One instance will suffice to show with what humility and meekness she conversed with her religious sisters. Out of a spirit of sincere poverty and humility, she never wore any other than some old threadbare castaway habit. One of the nuns happened once to say to her, "Why do you wear these tattered rags? They ought rather to be given to the poor." The saint meekly answered, "If this habit gives any offence, I am ready to correct my fault." And she instantly laid it aside and got another, though she would not have a new one. Three years after the death of her husband, she sustained a grievous trial in the loss of her eldest, most virtuous, and most beloved son Henry, surnamed the Pious, who had succeeded his father in the duchies both of Greater and Lesser Poland and of Silesia. The Tartars, with a numberless army, poured out of Asia by the north, proposing nothing less to themselves than to swallow up all Europe. Having plundered all the country that lay in their way through Russia and Bulgaria, they arrived at Cracow, in Poland. Finding that city abandoned by its inhabitants, who carried off their treasures, they burnt it to the ground, so that nothing was left standing except the Church of St. Andrew, without the walls. Continuing their march into Silesia, they laid siege to the citadel of Breslau, which was protected by the prayers of St. Ceslas, or Cieslas, prior of the Dominicans there, and the barbarians, terrified by a globe of fire which fell from the heavens upon their camp, retired towards Legnitz. Duke Henry assembled his forces at Legnitz, sad, every soldier having been at confession, he caused mass to be said, at which he and all his army received the holy communion. From this sacred action he courageously led his little army to fall upon the enemy, having with him Miceslas, Duke of Oppolen in Higher Silesia, Boleslas, Marquis of Monravia, and other princes. He gave wonderful proofs both of his courage and conduct in this memorable battle, and for some time drove the barbarians before him; but at last, his horse being killed under him, he was himself slain not far from Legnitz, in 1241. His corpse was carried to the Princess Anne, his wife, and by her sent to Breslau, to be interred in the convent of Franciscans which he had begun to found there, and which she finished after his death. The grandchildren of our saint were preserved from the swords of these infidels, being shut up in the impregnable castle of Legnitz. St. Hedwiges herself had retired, with her nuns and her daughter-in-law, Anne, to the fortress of Chrosne. Upon the news of this disaster she comforted her daughter the abbess, and her daughter-in-law the princess, who seemed almost dead with grief. Without letting fall a single tear, or discovering the least trouble of mind, she said, "God hath disposed of my son as it hath pleased him. We ought to have no other will than his." Then, lifting up her eyes to heaven, she prayed as follows: "I thank you, my God, for having given me such a son, who always loved and honoured me, and never gave me the least occasion of displeasure. To see him alive was my great joy; yet I feel a still greater pleasure in seeing him, by such a death, deserve to be for ever united to you in the kingdom of your glory. Oh, my God, with my whole heart I commend to you his dear soul." The example of this saint's lively faith and hope most powerfully and sweetly dispelled the grief of those that were in affliction, and her whole conduct was the strongest exhortation to every virtue. This gave an irresistible force to the holy advice she sometimes gave others. Being a true and faithful lover of the cross, she was wont to exhort all with whom she conversed to arm themselves against the prosperity of the world with still more diligence than against its adversities, the former being fraught with more snares and greater dangers. Nothing seemed to surpass the lessons on humility which she gave to her daughter-in-law Anne, which were the dictates of her own feeling and experimental sentiments of that virtue. Her humility was honoured by God with the gift of miracles. A nun of Trebnitz who was blind recovered her sight by the blessing of the saint with the sign of the cross. In her last sickness she insisted on receiving extreme unction before any others could be persuaded that she was in danger. The passion of Christ, which she had always made a principal part of her most tender devotion, was the chief entertainment by which she prepared herself for her last passage. God was pleased to put a happy end to her labours by calling her to himself on the 15th of October 1243. Her mortal remains were deposited at Trebnitz. She was canonized in 1266 by Clement IV, and her relics were enshrined the year following. Pope Innocent XI appointed the 17th of this month for the celebration of her office.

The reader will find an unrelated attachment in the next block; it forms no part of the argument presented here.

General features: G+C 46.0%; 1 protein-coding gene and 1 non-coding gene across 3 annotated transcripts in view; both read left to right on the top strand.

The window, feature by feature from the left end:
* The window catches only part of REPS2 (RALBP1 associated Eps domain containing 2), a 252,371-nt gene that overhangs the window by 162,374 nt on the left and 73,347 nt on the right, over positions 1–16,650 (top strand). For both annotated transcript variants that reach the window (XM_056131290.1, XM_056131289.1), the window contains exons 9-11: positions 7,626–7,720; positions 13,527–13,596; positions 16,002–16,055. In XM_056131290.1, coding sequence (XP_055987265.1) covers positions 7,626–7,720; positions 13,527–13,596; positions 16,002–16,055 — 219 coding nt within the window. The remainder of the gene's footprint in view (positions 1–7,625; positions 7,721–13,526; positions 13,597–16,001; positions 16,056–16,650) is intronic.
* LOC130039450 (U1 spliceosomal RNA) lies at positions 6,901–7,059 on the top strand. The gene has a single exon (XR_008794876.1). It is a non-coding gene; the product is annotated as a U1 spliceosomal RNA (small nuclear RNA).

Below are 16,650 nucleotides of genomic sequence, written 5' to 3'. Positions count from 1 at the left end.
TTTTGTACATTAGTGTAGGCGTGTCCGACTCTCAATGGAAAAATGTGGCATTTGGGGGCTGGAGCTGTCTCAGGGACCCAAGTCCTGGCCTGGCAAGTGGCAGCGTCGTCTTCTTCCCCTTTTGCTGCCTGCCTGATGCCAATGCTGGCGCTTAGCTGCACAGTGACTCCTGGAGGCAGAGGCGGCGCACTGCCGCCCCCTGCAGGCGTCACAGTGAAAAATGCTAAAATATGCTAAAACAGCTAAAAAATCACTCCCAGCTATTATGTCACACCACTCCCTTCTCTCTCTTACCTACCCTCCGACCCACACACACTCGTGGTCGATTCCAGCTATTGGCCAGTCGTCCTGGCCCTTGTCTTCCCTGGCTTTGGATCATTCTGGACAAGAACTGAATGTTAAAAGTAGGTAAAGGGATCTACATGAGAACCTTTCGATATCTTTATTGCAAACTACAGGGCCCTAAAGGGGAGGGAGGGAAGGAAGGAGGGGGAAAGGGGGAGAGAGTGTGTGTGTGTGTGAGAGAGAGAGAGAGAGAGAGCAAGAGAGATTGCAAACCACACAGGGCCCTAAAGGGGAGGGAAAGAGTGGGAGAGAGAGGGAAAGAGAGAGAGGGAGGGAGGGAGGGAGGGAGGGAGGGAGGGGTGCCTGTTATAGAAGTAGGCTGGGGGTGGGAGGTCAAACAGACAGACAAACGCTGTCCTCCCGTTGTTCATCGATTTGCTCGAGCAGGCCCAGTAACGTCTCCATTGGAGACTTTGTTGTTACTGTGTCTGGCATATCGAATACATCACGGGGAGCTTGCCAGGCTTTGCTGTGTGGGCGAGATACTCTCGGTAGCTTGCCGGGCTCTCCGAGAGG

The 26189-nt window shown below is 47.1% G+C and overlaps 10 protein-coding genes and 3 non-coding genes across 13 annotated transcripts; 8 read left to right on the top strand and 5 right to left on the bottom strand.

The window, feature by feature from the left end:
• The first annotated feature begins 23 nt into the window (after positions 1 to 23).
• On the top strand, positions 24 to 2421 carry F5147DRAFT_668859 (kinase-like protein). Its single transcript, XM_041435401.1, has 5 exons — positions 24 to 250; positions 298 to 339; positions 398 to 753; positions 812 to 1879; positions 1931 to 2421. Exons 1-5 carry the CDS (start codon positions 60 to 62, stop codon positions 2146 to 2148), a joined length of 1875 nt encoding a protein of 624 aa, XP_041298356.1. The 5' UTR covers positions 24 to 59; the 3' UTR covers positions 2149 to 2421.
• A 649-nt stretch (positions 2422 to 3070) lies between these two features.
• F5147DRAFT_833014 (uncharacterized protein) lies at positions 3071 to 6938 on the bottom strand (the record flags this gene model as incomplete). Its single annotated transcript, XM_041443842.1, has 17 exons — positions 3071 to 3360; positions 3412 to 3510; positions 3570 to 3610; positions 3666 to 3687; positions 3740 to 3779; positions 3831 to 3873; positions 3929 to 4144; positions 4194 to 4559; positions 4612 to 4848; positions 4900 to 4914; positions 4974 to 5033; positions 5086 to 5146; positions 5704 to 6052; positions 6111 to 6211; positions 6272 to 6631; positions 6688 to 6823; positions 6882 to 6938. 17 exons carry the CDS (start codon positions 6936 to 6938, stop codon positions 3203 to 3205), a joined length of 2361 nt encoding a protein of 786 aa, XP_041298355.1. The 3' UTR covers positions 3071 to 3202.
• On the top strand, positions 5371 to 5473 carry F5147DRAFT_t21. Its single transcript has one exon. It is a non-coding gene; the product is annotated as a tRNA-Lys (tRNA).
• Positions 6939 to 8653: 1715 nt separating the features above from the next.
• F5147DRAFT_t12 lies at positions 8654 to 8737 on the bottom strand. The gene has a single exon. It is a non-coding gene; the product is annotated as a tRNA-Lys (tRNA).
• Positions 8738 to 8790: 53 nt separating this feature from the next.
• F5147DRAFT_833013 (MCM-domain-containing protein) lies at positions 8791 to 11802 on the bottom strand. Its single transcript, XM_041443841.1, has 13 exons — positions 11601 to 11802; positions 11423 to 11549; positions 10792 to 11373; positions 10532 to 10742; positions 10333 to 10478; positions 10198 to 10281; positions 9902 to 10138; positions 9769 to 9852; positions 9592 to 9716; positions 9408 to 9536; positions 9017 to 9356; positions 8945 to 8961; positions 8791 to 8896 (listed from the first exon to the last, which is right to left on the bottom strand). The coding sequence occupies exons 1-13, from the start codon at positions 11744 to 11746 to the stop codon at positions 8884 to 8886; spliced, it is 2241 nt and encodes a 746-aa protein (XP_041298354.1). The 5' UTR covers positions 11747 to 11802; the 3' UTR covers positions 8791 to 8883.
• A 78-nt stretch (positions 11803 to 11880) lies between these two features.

SOURCE The Catholic Encyclopedia